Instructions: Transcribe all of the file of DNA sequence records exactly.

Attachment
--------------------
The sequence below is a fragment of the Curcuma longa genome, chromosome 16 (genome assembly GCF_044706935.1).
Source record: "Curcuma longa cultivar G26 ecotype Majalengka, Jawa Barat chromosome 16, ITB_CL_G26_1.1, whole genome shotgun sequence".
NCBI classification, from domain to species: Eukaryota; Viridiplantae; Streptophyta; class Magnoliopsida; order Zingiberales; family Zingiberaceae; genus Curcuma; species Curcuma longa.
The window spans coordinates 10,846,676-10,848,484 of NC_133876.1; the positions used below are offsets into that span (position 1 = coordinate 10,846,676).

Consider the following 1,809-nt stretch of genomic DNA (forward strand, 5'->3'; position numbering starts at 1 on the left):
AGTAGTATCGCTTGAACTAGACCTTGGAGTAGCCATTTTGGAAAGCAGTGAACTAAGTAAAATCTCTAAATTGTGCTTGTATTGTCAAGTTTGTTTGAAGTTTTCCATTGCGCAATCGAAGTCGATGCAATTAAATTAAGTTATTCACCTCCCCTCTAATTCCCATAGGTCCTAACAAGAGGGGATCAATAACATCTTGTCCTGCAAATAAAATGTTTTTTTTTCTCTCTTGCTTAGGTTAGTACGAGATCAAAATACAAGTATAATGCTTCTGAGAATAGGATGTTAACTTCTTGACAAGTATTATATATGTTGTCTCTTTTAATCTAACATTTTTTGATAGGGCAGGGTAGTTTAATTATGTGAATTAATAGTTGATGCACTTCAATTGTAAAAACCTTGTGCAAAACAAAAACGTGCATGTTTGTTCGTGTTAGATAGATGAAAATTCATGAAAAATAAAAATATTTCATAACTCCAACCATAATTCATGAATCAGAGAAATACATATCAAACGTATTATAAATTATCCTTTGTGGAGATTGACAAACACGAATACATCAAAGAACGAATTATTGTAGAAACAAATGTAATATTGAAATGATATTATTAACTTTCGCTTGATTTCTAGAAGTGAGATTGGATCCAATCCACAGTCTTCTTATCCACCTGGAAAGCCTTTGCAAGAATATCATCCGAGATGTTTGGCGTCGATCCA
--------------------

The sequence below is a fragment of the Curcuma longa genome, chromosome 16 (genome assembly GCF_044706935.1).
Source record: "Curcuma longa cultivar G26 ecotype Majalengka, Jawa Barat chromosome 16, ITB_CL_G26_1.1, whole genome shotgun sequence".
NCBI classification, from domain to species: Eukaryota; Viridiplantae; Streptophyta; class Magnoliopsida; order Zingiberales; family Zingiberaceae; genus Curcuma; species Curcuma longa.
The window spans coordinates 10,846,676-10,848,484 of NC_133876.1; the positions used below are offsets into that span (position 1 = coordinate 10,846,676).

Consider the following 1,809-nt stretch of genomic DNA (forward strand, 5'->3'; position numbering starts at 1 on the left):
AGTAGTATCGCTTGAACTAGACCTTGGAGTAGCCATTTTGGAAAGCAGTGAACTAAGTAAAATCTCTAAATTGTGCTTGTATTGTCAAGTTTGTTTGAAGTTTTCCATTGCGCAATCGAAGTCGATGCAATTAAATTAAGTTATTCACCTCCCCTCTAATTCCCATAGGTCCTAACAAGAGGGGATCAATAACATCTTGTCCTGCAAATAAAATGTTTTTTTTTCTCTCTTGCTTAGGTTAGTACGAGATCAAAATACAAGTATAATGCTTCTGAGAATAGGATGTTAACTTCTTGACAAGTATTATATATGTTGTCTCTTTTAATCTAACATTTTTTGATAGGGCAGGGTAGTTTAATTATGTGAATTAATAGTTGATGCACTTCAATTGTAAAAACCTTGTGCAAAACAAAAACGTGCATGTTTGTTCGTGTTAGATAGATGAAAATTCATGAAAAATAAAAATATTTCATAACTCCAACCATAATTCATGAATCAGAGAAATACATATCAAACGTATTATAAATTATCCTTTGTGGAGATTGACAAACACGAATACATCAAAGAACGAATTATTGTAGAAACAAATGTAATATTGAAATGATATTATTAACTTTCGCTTGATTTCTAGAAGTGAGATTGGATCCAATCCACAGTCTTCTTATCCACCTGGAAAGCCTTTGCAAGAATATCATCCGAGATGTTTGGCGTCGATCCA